Wallace Wood‘s first book, published in 1974. It was an early review and prediction of an evolving cashless society. Nearly ten years before the public unveiling of the Internet, Wood foresaw a “central computer” system that would oversee every financial transaction.
He called that system “Cencom.” Gas pumps, soda machines, even paychecks, would be attached to Cencom, which would grant the user permission or denial of use based on one’s ability to pay in real time.
~ Robert Hendrickson (1974)
“All that is necessary is to wait out a short term in the cycle of human history and a cashless society will inevitably befall us. This is a development that is automatic and inevitable.”
~ Ted G. Lewis (1997)
“Welcome to tomorrow — and to a world governed by a friction-free economy. The economics of the friction-free economy is coming … something is afoot. A new order is building that obeys a different set of rules, and is forcing all businesses to dance to a different tune.
“What is a company to do? Business must learn the techniques of the friction-free economy to excel. They must master a new lexicon, culture, and way of life. It is no longer possible to conduct business as usual.”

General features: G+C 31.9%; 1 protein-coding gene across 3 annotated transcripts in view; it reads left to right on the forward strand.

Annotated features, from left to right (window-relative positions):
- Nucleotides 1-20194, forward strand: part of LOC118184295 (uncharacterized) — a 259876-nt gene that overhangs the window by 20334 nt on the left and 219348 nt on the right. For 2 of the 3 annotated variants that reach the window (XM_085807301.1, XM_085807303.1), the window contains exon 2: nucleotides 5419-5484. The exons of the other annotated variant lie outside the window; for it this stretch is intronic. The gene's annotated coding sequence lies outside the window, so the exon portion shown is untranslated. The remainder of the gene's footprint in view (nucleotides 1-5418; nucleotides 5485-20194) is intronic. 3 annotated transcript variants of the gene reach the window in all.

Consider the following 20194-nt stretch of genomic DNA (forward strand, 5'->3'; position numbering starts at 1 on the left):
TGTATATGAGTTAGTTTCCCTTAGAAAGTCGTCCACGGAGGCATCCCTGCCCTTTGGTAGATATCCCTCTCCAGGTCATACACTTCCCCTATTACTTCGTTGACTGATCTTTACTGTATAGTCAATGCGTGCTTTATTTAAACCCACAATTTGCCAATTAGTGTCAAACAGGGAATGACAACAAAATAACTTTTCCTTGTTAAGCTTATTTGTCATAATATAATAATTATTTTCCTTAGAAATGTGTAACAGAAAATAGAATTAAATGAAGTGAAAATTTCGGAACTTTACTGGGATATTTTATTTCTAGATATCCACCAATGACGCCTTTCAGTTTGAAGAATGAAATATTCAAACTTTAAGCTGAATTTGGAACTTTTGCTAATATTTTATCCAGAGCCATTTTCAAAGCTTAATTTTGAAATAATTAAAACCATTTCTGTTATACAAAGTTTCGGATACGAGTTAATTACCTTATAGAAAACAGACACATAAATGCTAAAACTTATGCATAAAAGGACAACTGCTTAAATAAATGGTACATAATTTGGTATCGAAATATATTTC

~ David Wolman (2012); contributing editor, WIRED magazine.
“Economists understand that money is a fiction, and that the entire financial system rests on the head of this socially constructed pin… Money’s destiny is to become digital.”
~ Joel Kurtzman (1993); former executive editor, Harvard Business Review
“Money now is different. It is no longer a thing; it is a system. Money is a network.
“Few people realize that money, in the traditional sense, has met its demise. Fewer still have paused to reflect on the implications of that fact.
“Tangible money, old-fashioned money … is a phantom from the past, an anachronism. In its place is an entirely new form of money based not on metal or paper, but on technology, mathematics, and science. This new ‘megabyte’ money is creating a new and different world wherever it proceeds.
“Money now is an image.”
“DIGINOMICS” began here in Houston in 1998 (not the scientific technology, but the term itself) when it was first posted on the Internet. Do a web search, and you will find increasing global trending of the term, just as was originally desired.
Now, there is a book — “Diginomics: The impact of technology in business” — that has been published by a couple of professors, Gabriel Foglia and Patrick O’Gorman, members of the Faculty of Economics of the University of Palermo. In Google, you can have the reference page translated. Check it out — http://diginomicsinfo.wordpress.com/